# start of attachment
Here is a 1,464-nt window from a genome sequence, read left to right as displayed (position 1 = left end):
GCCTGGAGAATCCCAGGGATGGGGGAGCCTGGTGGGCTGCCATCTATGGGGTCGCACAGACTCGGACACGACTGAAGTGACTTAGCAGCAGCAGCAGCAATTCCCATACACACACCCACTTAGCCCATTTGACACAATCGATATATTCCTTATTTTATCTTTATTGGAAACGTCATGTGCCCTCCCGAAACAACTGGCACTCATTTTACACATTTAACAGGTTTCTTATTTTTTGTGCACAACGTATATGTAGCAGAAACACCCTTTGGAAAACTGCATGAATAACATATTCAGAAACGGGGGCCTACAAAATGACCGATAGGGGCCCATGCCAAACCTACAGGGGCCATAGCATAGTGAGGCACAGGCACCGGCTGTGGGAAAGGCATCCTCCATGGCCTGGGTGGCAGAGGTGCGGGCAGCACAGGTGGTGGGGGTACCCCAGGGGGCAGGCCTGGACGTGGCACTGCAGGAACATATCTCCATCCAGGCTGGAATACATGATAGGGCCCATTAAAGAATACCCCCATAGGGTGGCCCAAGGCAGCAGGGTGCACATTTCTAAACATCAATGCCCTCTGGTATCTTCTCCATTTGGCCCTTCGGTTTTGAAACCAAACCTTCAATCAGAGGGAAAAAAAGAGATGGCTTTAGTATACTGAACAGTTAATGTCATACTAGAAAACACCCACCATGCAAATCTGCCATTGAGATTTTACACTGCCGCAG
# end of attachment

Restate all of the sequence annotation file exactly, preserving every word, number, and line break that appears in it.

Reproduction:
Here is a 1,464-nt window from a genome sequence, read left to right as displayed (position 1 = left end):
GCCTGGAGAATCCCAGGGATGGGGGAGCCTGGTGGGCTGCCATCTATGGGGTCGCACAGACTCGGACACGACTGAAGTGACTTAGCAGCAGCAGCAGCAATTCCCATACACACACCCACTTAGCCCATTTGACACAATCGATATATTCCTTATTTTATCTTTATTGGAAACGTCATGTGCCCTCCCGAAACAACTGGCACTCATTTTACACATTTAACAGGTTTCTTATTTTTTGTGCACAACGTATATGTAGCAGAAACACCCTTTGGAAAACTGCATGAATAACATATTCAGAAACGGGGGCCTACAAAATGACCGATAGGGGCCCATGCCAAACCTACAGGGGCCATAGCATAGTGAGGCACAGGCACCGGCTGTGGGAAAGGCATCCTCCATGGCCTGGGTGGCAGAGGTGCGGGCAGCACAGGTGGTGGGGGTACCCCAGGGGGCAGGCCTGGACGTGGCACTGCAGGAACATATCTCCATCCAGGCTGGAATACATGATAGGGCCCATTAAAGAATACCCCCATAGGGTGGCCCAAGGCAGCAGGGTGCACATTTCTAAACATCAATGCCCTCTGGTATCTTCTCCATTTGGCCCTTCGGTTTTGAAACCAAACCTTCAATCAGAGGGAAAAAAAGAGATGGCTTTAGTATACTGAACAGTTAATGTCATACTAGAAAACACCCACCATGCAAATCTGCCATTGAGATTTTACACTGCCGCAG